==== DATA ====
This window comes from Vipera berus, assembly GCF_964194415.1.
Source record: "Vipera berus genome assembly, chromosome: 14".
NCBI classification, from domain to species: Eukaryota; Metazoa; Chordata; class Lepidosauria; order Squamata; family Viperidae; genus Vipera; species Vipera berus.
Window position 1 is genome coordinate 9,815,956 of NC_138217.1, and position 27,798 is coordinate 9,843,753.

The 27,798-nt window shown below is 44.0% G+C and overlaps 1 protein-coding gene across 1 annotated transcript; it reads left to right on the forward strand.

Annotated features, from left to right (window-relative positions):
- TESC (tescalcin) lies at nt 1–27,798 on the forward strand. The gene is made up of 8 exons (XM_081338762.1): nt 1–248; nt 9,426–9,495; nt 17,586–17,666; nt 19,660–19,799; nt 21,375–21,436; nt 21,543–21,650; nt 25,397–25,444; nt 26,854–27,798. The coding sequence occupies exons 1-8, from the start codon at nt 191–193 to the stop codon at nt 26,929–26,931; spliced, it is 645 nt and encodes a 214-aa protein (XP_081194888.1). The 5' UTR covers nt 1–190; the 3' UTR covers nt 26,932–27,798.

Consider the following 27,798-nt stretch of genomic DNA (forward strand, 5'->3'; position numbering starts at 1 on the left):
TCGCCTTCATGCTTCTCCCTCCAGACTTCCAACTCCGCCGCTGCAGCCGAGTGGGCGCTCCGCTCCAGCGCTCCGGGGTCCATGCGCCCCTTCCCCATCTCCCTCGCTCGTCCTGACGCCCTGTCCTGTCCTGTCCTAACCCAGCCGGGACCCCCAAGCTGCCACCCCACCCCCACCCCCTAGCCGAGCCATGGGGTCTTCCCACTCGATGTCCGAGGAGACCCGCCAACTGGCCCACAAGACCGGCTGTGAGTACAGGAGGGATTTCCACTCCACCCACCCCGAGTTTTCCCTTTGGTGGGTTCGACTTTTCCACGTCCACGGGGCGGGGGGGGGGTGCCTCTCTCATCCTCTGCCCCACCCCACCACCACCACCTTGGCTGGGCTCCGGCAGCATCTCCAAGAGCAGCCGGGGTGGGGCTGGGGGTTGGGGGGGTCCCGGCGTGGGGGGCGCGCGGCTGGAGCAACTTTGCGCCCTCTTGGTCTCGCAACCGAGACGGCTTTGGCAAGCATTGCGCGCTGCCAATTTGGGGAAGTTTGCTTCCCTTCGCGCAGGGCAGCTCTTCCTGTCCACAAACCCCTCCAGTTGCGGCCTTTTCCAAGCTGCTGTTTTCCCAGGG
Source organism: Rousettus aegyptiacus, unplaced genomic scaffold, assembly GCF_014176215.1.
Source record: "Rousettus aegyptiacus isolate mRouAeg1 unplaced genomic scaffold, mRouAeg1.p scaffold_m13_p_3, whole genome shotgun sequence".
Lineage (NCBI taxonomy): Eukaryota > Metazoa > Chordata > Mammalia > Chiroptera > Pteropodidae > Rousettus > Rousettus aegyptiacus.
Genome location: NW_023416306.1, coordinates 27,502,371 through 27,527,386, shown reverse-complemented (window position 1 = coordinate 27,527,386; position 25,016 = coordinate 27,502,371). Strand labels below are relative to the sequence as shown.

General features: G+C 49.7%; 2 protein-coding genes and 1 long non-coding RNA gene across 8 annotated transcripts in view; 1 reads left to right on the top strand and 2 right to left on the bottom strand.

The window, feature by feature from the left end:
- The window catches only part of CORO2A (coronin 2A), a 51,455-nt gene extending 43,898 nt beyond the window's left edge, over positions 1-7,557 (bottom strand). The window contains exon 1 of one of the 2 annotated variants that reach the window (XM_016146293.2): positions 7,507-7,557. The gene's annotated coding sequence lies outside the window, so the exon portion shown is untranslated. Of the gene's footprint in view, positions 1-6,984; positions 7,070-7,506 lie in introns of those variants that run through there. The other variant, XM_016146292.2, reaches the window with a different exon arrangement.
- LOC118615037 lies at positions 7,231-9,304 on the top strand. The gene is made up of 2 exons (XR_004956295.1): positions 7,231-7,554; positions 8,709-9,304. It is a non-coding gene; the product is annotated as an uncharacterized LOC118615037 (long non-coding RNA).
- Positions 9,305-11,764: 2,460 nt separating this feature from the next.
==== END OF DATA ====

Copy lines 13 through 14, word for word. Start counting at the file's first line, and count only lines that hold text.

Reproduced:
Genome location: NW_023416306.1, coordinates 27,502,371 through 27,527,386, shown reverse-complemented (window position 1 = coordinate 27,527,386; position 25,016 = coordinate 27,502,371). Strand labels below are relative to the sequence as shown.

General features: G+C 49.7%; 2 protein-coding genes and 1 long non-coding RNA gene across 8 annotated transcripts in view; 1 reads left to right on the top strand and 2 right to left on the bottom strand.